Attorneys representing the city of Santa Maria are challenging a $420,000 civil judgment awarded to two men injured in a 2016 crash involving a Santa Maria Police officer.
Bob Otis Sell and Joel A. Hutchinson were injured May 16, 2016, when their pickup truck was rear-ended by Officer Michael Wheeler as he was reportedly responding to a call for service. According to documents filed in Santa Maria Superior Court, Wheeler was looking at suspect information on his in-dash computer when traffic ahead of him came to a stop.
Despite slamming on his brakes, Wheeler was unable to stop in time and struck the back of Hutchinson's pickup. The men were transported by ambulance to the hospital.
In December, at the conclusion of an eight-day civil trial, a jury awarded the two men a six-figure judgment for damages, lost wages and medical expenses. But attorney Ruben Escobedo III, who represents the city, argues that the evidence presented during trial was insufficient to support portions of the jury's final verdict.
Appearing Tuesday before Judge James Rigali, Escobedo asked the court to reduce the amount awarded to the plaintiffs by more than 80 percent — from $420,000 to approximately $67,000 — and to grant a new trial in the nearly 3-year-old case.
While Escobedo acknowledges that the city admitted liability in the incident, according to a motion submitted to the court, he maintains that the more than $250,000 awarded for past and future medical services was unsupported by evidence presented before the jury.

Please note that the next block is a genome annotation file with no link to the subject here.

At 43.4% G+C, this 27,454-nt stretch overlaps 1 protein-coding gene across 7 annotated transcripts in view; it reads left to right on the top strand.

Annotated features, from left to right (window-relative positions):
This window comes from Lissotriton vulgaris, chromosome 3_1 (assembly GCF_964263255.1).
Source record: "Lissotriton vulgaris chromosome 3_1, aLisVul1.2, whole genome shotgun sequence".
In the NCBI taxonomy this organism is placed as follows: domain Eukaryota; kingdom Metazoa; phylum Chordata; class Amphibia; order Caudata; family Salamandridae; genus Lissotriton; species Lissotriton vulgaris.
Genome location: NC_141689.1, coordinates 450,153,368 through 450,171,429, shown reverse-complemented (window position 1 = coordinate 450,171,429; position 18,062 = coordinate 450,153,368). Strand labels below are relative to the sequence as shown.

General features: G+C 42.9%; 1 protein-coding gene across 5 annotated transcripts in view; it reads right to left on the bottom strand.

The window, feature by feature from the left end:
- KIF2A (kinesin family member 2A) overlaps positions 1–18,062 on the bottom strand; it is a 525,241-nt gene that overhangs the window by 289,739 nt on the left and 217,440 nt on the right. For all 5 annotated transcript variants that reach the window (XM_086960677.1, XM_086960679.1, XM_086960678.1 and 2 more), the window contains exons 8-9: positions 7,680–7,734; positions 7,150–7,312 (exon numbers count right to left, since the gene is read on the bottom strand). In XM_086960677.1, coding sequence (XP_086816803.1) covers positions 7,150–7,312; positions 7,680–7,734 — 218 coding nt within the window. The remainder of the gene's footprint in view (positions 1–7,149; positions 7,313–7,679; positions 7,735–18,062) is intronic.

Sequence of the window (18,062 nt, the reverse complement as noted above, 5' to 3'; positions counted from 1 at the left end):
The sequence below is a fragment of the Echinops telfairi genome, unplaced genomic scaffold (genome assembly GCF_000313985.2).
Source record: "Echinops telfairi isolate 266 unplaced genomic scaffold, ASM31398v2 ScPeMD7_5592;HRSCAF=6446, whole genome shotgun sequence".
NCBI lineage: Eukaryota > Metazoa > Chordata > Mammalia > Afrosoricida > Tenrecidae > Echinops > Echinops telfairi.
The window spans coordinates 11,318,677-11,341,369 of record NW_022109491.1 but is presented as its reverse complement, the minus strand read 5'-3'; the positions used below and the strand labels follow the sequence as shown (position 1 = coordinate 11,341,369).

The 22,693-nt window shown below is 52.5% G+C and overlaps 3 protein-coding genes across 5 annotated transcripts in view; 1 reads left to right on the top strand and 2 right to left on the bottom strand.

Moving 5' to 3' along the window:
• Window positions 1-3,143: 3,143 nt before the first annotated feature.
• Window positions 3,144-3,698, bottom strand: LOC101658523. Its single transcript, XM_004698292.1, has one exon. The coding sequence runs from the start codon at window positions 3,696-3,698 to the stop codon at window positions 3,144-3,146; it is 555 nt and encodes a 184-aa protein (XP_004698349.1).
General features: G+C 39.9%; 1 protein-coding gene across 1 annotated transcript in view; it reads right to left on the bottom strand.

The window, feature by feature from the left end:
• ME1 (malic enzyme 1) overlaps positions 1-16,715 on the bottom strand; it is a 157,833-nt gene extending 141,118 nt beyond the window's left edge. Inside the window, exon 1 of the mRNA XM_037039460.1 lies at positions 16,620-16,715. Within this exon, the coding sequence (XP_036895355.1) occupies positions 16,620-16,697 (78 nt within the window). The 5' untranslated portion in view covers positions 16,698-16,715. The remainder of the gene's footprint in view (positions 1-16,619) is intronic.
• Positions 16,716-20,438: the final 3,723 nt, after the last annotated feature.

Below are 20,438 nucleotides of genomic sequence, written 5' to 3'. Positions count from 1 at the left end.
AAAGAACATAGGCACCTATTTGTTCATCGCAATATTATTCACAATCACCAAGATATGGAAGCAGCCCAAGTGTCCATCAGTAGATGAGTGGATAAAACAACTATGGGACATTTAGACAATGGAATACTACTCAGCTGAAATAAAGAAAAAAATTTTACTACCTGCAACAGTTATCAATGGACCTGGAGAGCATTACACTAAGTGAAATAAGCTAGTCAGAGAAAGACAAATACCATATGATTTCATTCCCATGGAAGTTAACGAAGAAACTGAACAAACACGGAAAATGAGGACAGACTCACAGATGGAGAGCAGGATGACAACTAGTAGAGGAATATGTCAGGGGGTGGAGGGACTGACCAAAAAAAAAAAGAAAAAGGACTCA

Of the three experts called on behalf of the plaintiffs, Escobedo said only one — medical value expert Paul Adams — offered substantial evidence regarding the reasonable value of care they received. According to Escobedo's motion, Sell should have been awarded approximately $27,000 in compensation for lost earnings, medical services and pain; and Hutchinson should have received $40,000.
The jury awarded Sell roughly $149,000 and Hutchinson received slightly more than $271,000, amounts Escobedo called "excessive." According to his motion, the large award was the result of "appeals to the jury's self-interest [...] improper 'Golden Rule' arguments [... and] a surprise request for damages [to $600,000] in their closing argument."
Attorney Michael Clayton, who represents Sell and Hutchinson, said substantial evidence was presented to demonstrate that the injuries to Hutchinson's knee, right shoulder and hernia and Sell's right shoulder were caused by the crash. The legal challenge could delay payments to the men for several years, Clayton said.
"Both our clients have required surgical intervention for serious shoulder and other injuries," he noted. “They have waited two years for this surgery and Mr. Escobedo’s appeal will hold that up and keep them in a continued limbo of pain and distress.”
City of Santa Maria spokesperson Mark van de Kamp did not respond to a request for comment. The case will return to Rigali's Santa Maria courtroom at 1:30 p.m. Monday.